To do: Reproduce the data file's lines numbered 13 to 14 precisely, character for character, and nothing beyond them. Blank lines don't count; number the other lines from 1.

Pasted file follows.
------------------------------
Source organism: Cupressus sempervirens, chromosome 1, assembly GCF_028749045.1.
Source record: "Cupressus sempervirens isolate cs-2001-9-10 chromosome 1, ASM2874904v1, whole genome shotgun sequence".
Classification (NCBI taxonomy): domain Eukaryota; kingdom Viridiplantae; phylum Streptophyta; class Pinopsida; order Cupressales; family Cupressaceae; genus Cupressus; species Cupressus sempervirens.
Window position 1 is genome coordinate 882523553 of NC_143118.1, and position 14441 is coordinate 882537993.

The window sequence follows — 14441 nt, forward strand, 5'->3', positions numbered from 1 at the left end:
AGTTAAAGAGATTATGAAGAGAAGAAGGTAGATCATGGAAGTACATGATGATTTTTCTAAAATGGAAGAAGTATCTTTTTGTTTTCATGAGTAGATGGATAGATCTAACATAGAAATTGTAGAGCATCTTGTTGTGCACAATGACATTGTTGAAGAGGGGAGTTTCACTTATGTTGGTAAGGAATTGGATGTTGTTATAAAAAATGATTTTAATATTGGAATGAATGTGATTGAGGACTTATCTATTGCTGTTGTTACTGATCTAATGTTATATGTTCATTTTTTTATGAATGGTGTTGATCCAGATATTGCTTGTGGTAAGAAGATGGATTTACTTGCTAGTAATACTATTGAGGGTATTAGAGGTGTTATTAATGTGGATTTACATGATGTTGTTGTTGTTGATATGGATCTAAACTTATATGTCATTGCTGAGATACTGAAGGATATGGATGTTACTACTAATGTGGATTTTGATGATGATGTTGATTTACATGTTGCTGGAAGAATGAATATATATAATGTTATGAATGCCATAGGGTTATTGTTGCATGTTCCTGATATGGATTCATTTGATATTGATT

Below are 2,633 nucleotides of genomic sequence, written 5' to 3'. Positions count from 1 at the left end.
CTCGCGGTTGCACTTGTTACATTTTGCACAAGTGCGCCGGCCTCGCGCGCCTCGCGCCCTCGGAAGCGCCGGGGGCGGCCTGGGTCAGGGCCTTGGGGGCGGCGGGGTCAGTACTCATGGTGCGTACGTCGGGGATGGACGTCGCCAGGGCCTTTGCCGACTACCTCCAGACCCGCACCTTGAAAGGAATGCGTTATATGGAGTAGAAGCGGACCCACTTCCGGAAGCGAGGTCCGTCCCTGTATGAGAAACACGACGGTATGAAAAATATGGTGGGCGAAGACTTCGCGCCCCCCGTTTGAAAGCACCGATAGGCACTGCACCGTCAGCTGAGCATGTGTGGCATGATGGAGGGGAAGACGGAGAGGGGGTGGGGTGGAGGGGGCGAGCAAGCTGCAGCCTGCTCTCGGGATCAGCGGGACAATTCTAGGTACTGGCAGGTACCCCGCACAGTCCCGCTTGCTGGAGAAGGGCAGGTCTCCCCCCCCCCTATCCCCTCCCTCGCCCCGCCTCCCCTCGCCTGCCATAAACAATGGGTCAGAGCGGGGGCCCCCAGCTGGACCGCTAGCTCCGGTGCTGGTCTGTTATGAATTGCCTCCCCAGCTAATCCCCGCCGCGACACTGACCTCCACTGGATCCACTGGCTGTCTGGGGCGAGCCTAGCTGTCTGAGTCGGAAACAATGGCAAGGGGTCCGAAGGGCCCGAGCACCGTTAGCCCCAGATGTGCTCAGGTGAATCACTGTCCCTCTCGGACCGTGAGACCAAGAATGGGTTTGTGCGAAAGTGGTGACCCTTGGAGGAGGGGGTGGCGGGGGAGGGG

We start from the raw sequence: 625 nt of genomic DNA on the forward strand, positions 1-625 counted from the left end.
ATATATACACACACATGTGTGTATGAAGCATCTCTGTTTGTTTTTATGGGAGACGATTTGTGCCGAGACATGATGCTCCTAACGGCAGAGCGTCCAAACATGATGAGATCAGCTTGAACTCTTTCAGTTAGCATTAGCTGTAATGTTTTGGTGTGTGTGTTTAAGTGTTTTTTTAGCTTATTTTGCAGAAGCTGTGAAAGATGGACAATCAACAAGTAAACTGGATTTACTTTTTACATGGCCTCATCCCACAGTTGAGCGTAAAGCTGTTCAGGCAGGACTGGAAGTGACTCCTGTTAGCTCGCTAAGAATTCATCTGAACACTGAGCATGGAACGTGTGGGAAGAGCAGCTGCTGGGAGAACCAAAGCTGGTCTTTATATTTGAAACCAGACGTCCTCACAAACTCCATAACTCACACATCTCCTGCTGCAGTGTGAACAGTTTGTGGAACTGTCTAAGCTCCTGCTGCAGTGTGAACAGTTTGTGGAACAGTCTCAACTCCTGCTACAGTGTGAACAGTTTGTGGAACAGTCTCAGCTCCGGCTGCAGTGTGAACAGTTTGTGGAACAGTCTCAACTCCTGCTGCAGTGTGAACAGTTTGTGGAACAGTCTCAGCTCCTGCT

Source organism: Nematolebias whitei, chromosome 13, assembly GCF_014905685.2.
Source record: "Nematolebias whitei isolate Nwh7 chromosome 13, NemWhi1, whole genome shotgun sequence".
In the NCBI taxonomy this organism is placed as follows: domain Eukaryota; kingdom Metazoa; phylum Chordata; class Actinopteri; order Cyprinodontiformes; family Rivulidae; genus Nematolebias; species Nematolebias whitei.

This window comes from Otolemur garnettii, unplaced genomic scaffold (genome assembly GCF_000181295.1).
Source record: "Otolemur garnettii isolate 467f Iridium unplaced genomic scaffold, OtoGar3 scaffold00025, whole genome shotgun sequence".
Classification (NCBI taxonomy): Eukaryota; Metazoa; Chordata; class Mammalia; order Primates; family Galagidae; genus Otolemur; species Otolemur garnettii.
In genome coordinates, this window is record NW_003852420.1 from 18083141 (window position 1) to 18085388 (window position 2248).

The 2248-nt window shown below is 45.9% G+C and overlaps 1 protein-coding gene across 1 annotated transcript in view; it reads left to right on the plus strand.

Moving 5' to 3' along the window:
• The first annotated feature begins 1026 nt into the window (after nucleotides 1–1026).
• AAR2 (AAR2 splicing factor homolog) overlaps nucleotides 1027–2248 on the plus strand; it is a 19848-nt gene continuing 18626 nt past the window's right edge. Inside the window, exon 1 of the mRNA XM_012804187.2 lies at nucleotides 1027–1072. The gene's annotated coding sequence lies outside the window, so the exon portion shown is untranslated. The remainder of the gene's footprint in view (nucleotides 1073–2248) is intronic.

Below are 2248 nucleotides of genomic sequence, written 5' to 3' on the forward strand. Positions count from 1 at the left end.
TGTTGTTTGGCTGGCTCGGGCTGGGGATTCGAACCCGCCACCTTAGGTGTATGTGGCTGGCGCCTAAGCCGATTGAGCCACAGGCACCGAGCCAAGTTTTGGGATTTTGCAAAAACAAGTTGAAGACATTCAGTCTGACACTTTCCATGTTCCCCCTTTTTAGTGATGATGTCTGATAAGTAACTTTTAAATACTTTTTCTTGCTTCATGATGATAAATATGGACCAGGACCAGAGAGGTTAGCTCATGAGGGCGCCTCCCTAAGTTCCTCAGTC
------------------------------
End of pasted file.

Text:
In the NCBI taxonomy this organism is placed as follows: domain Eukaryota; kingdom Metazoa; phylum Chordata; class Actinopteri; order Cyprinodontiformes; family Rivulidae; genus Nematolebias; species Nematolebias whitei.

This window comes from Otolemur garnettii, unplaced genomic scaffold (genome assembly GCF_000181295.1).